One of the biggest crises facing the American social landscape in recent times has been the increased use of drugs in the opioid family. Opioids act on the nervous pathway that controls the sensation of pain, often mitigating the feeling of pain caused by noxious (painful) stimuli and producing a sense of euphoria. The way drugs work on the body is that repeated use of the drugs causes the body to develop a higher threshold; so more drug is needed to produce the same response and without the drug the body enters a withdrawal state.
Opioids are derived from the opium poppy and purified to produce morphine and heroin. Recently there has been an increase in the production of synthetic opioids which, in the case of fentanyl is 100 times stronger than morphine, or 10,000 times stronger, for carfentanyl. Though fentanyl was produced for human use for extreme pain, carfentanyl, however, is used on large animals such as elephants. Both are not illicitly taken for recreational purposes, which can be very dangerous and can lead to overdose in small quantities.
Synthetic opioids are significantly cheaper to produce than natural opioids and require far less man labour and production. Recreational drugs have begun to be cut with drugs like fentanyl, meaning people overdose at a far greater rate. According to the National Institute of Drug Abuse, more than 115 people die from drug overdoses per day. Opioid prescription has increased in the US, with most people beginning drug use after being prescribed opioids for pain management. A lot of people returning from war zones are given opioids for their pain and become hooked on the drug. People taking opioids often take multiple doses per day due to the short lifespan of the drug.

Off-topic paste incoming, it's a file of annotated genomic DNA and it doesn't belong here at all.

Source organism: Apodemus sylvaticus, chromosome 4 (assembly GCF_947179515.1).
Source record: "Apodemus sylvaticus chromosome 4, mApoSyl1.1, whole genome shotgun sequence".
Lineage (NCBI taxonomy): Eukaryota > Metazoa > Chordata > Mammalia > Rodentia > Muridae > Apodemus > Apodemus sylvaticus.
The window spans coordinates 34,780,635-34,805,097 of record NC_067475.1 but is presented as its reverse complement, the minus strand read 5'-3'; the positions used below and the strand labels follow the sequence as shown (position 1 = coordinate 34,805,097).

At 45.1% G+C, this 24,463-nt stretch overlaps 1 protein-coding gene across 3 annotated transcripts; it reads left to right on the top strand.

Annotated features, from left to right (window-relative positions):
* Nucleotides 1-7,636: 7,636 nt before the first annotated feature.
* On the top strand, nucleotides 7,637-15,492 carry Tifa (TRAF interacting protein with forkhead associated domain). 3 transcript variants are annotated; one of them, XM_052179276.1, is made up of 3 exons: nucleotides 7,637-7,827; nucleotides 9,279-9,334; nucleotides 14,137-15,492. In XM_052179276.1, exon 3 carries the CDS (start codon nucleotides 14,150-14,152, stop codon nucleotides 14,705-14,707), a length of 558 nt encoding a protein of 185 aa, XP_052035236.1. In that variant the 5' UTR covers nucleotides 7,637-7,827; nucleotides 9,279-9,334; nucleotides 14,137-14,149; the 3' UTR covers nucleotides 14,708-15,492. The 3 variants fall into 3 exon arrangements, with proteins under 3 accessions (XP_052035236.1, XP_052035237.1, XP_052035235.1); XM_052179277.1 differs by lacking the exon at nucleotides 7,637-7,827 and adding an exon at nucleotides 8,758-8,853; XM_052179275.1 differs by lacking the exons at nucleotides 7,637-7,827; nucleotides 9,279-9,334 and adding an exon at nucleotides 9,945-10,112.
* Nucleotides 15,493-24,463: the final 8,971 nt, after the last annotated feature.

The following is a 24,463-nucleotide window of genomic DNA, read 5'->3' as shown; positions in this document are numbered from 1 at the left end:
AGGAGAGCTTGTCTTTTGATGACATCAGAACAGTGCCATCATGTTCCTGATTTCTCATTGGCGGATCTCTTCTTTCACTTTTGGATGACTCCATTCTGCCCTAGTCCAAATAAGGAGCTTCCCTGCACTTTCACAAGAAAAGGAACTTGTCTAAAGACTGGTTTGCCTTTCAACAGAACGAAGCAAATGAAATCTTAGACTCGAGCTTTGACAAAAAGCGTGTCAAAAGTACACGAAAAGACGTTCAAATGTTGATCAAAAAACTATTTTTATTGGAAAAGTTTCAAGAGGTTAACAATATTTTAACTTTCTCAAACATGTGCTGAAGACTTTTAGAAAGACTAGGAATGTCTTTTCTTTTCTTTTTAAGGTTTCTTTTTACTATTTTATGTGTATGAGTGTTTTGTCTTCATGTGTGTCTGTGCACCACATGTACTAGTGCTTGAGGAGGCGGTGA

The New Yorker wrote a revealing article about the family, the Sackler family, that profit from the sale of opioid drugs and the crisis that ensued from their misuse. A major push in the sale of OxyContin (oxycodone) was that it was far safer than other drugs and could be prescribed for less severe pain. Previously, doctors had been hesitant to prescribe opioids, unless for cancer or end of life treatments, due to their addictive nature. OxyContin was marketed as ‘virtually non-addicting’, increasing its use. Its high cost meant that addicts turned to heroin when prices rose too high or prescriptions were no longer available.
Naloxone, a drug sold as Narcan, is a medication used to treat opioid overdoses works by blocking opioid effects. Naloxone can be taken orally or intranasally through a spray with a high efficacy. Naloxone has the ability to bring people back from the edge of death once they overdose. But has the efficacy of the drug gone so far that the risk of overdosing and dying has drastically decreased, resulting in more frequent overdoses, and sometimes more deaths. Naloxone presents a safety net for drug users and is beginning to produce more reckless opioid abuse. However, it is not a possibility to consider monitoring naloxone distribution in order to prevent this behaviour and would be more harmful than useful in altering action.